We were off promptly at 0900 and headed down to the services a little further down the canal. It had been chucking it down before we set off, but had eased to a thin rain by the time we were out and about.
We topped up with water by sitting on the corner as there was another boat on the mooring on the berth ahead of us. We mainly wanted to get rid of all our accumulated rubbish. We weren't very long and by the time we had got going again the rain had stopped.
By the first lock, Rhodesfield, there is a campsite that in the sun looked quite appealing again. We used to have camping holidays every year and it made me somewhat nostalgic. I think I prefer narrow boating though.
I love the old carvings on locks. These Roman numerals on the bottom wall of Oxclose Lock, where the cut enters the river give an idea of how high the river can rise. It was well into the green today where as when we arrived it was just in the amber so the river appears to have fallen about 8".
The pylons carrying the electricity grid over the River Ure is a style I can't remember having seen before.
Having passed Westwick Lock we came to Newby Hall where in 1869 a foot feery that was manned by the Hall gardeners were taking some horsemen from the Ainsty Hunt across the river. It capsized due to being over loaded and four of the huntsmen were drowned. We zoomed past the village of Roecliffe where the church of St Mary's is the villages claim to fame as although built in 1847 is thought to be the only church in the country with an entirely vaulted roof known as a wagon head. The churches marble floor and steps to the chancel were part of the floor before the high altar of York Minster.
We were soon approaching Boroughbridge once again and passing the Marina you can see the weir and the cut leading off to the Milby Lock.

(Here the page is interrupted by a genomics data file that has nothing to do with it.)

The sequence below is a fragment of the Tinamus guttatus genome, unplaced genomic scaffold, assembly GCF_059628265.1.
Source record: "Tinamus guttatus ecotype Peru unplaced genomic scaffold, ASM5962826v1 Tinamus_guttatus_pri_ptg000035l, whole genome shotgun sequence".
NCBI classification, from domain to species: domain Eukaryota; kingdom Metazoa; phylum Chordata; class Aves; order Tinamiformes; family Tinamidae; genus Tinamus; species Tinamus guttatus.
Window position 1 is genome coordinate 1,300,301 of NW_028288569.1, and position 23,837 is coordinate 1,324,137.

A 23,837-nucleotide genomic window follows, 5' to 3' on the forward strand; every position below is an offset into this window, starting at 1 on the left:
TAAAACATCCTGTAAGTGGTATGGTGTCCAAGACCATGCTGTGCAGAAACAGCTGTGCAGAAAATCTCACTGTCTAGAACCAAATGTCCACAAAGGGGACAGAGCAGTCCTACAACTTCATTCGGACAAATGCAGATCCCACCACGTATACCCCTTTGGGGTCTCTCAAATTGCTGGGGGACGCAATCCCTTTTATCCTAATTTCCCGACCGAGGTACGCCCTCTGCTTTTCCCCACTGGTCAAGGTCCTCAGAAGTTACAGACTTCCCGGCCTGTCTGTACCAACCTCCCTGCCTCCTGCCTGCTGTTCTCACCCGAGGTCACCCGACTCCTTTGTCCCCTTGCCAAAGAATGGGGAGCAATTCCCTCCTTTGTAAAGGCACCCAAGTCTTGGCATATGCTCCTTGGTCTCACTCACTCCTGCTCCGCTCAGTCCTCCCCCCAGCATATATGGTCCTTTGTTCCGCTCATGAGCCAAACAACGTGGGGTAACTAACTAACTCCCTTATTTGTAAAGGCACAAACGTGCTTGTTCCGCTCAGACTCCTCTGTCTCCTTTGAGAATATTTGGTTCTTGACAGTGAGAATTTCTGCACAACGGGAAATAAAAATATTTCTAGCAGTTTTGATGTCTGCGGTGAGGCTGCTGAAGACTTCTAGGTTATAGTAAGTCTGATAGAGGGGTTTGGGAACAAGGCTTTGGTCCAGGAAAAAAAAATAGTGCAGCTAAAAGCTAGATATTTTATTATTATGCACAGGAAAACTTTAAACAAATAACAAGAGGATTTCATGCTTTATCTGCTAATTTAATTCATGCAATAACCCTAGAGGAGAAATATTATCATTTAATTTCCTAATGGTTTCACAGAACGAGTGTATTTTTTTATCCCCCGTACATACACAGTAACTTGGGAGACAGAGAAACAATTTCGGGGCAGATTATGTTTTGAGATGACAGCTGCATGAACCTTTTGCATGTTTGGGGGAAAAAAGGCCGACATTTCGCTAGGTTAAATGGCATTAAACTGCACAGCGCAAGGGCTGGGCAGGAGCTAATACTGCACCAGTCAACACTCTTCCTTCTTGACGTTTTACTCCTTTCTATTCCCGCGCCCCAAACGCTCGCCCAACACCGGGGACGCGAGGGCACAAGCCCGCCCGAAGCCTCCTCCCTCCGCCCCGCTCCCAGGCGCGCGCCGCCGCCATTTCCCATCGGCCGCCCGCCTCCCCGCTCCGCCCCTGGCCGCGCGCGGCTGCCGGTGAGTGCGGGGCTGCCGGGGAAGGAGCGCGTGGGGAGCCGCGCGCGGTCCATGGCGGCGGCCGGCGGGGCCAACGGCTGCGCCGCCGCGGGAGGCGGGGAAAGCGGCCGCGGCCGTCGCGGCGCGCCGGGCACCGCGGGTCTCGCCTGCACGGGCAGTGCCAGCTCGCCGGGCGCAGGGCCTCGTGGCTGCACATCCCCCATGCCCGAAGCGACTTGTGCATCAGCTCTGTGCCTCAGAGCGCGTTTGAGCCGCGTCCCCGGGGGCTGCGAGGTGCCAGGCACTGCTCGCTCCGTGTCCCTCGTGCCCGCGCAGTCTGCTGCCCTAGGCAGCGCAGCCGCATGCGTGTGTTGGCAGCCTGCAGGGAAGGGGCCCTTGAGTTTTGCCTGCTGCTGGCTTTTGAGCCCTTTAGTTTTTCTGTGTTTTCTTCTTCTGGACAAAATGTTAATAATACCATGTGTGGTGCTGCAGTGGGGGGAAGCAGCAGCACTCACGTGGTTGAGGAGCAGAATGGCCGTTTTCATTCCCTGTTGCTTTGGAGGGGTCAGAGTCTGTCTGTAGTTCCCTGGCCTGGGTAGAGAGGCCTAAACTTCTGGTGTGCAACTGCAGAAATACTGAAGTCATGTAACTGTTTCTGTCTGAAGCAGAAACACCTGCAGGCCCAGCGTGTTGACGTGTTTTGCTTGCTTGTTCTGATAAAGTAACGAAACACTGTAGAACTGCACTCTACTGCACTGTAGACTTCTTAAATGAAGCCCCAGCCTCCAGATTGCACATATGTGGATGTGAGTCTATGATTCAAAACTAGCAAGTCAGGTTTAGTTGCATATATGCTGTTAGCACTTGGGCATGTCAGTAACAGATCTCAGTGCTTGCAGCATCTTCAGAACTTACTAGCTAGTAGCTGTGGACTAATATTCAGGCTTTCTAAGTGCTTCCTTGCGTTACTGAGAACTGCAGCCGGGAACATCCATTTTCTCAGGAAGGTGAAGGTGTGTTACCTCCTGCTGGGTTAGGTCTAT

On the north side of the canal cut is the village of Langthorpe. My Mum's family name was Langthorp (no e), but not connection. It was the site of Warwick's Anchor Brewery that was built in 1856 as a tower brewery, one of the first of the type. This is when all the processes were started at the top and gravity was used to move the product from process to process down the tower. Next door was Sanders and Smith's Maltings. The brewery closed in 1926 and Anchor Marine Stores took it over. The maltings became a laundry. All these have left and they have all been converted to housing. The original brewery tap The Anchor still exists though.
The trip from Milby Lock Down to Swale Nabb, where the River Swale joins the Ure seems to me to have the highest concentration of kingfishers I have ever seen. They were dashing about all over, but no stopped long enough for me to get a photo. This foot bridge crosses the Ure to join the two sides of the Aldwark Manor Golf Course. It has a single span and I would love to see how they fixed it in position. Did they use a crane barge? There are no footpaths marked on the map but local walking routes say you can use it.
Aldwark Church, St. Stephen's, was built in 1854 and is quite small and is quite round in shape. It was paid for by Lady Frankland-Russell of Aldwark Manor.
I was looking to see the entrance of Ouse Gill Beck to the river to indicate where the River Ure becomes the Ouse. I am pretty sure that this is it.
When I turned round and looked over at the east bank of the river I saw this sign. Pretty conclusive I think. I didn't see it at all when heading north.
After Swale Nab you start to see all the RAF training aircraft from Linton on Ouse airfield. Earlier I had seen them practicing formation flying but as we approached I think a group of three planes were doing bumps, taking of, flying round touching down and immediately taking off again. The aircraft used here by 72 Squardron is the Shorts Tucano that is built under licence from the Brazillian Company Embraer. It was selected in 1989 to replace the Jet Provost as the plane for basic jet training. The pilots complete about 130 hours in this plane at RAF Linton before heading to RAF Valley and the Hawk trainer.
As you approach the weir, the orange floats are just appearing in the distance you may miss the the cutting to Linton Lock. You would certainly pass it and have to double back if the sign wasn't there.
We called it a day here and tied up on the pontoon before the lock at the very end. By the evening the pontoon was full.